The motivation for the garden has been hard to come by this year, and since I am currently unable to be out in the sun due to a chemo cream use on my face, I have to heavily cover with mineral sunscreen, wear a huge hat and limit my exposure. Sunburns as a kid camping with family, as a young adult working as a lifeguard, have come back to haunt me. Usually, anything found by the dermatologist is zapped with liquid nitrogen, but this time is wasn’t in a place they want to spray. At any rate, early or late, very protected sessions are being done. As an adult, I wear long sleeves nearly year round and always wear a hat with a brim when we are out walking. Sun damage from years ago revisits as we age.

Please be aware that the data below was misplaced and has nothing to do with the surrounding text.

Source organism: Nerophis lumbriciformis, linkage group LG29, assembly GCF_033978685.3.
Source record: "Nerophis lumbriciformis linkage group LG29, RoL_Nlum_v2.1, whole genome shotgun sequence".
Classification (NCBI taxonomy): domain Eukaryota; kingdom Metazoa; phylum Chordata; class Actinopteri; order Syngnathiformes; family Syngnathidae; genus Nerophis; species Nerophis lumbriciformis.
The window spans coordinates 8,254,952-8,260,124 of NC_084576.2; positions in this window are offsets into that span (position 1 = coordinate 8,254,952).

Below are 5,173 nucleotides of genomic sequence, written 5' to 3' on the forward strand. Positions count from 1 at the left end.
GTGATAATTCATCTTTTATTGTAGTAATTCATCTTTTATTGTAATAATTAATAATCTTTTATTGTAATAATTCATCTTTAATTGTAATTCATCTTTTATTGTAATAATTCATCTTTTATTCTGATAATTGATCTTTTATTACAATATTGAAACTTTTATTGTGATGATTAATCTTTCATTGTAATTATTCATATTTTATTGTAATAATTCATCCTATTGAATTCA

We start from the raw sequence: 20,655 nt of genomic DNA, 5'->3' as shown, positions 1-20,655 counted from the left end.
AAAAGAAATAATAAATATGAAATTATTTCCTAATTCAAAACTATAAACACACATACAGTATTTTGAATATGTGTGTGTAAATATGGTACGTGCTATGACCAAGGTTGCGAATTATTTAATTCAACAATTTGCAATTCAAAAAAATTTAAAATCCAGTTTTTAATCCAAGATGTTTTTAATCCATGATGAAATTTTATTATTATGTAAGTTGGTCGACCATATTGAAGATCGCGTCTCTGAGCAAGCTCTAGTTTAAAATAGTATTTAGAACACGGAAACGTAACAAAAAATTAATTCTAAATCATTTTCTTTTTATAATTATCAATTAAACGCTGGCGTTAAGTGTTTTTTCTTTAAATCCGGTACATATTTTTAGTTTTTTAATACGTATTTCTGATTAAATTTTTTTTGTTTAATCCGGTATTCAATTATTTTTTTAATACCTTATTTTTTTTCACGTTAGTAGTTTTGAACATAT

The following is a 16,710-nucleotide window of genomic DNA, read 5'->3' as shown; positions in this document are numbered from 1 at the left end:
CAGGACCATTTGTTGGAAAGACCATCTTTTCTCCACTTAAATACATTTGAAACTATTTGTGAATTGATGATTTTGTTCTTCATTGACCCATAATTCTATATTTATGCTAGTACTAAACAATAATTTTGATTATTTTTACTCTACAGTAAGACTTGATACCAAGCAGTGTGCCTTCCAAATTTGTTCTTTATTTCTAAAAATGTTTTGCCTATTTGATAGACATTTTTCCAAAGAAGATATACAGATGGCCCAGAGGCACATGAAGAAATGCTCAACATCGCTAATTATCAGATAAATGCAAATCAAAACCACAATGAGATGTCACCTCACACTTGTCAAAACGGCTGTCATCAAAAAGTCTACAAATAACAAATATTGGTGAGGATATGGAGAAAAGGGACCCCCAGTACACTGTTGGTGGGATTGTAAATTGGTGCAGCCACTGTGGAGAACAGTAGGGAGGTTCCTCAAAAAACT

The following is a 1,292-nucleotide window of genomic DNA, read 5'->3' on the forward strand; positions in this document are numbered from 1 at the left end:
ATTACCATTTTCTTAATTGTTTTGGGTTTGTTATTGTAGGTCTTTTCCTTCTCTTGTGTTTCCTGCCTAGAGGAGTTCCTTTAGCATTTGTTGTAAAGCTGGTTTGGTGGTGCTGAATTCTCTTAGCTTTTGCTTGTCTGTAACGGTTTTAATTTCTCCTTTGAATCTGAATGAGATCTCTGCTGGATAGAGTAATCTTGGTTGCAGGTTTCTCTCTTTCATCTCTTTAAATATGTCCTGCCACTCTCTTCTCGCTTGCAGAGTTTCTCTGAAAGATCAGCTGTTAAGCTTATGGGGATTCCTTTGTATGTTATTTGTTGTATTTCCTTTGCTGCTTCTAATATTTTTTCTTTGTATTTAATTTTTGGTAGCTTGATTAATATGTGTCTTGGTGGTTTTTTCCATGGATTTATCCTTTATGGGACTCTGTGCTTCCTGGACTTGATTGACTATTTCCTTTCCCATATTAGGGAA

Peas are heavy with blooms and though they are supposed to be a free standing variety, they have toppled all over each other. Soon, peas will be harvested. One of the varieties of spinach is bolting as is the lettuce. The beans are up. The tomatoes, peppers, basil, squash, and tomatillos have been mulched with clean straw, thanks to a friend that was able to get me a couple of bales yesterday. Part of a bale was used to clean the hens coop, a few flakes as mulch and the rest set back in the dry garage for further coop cleaning and garden mulching.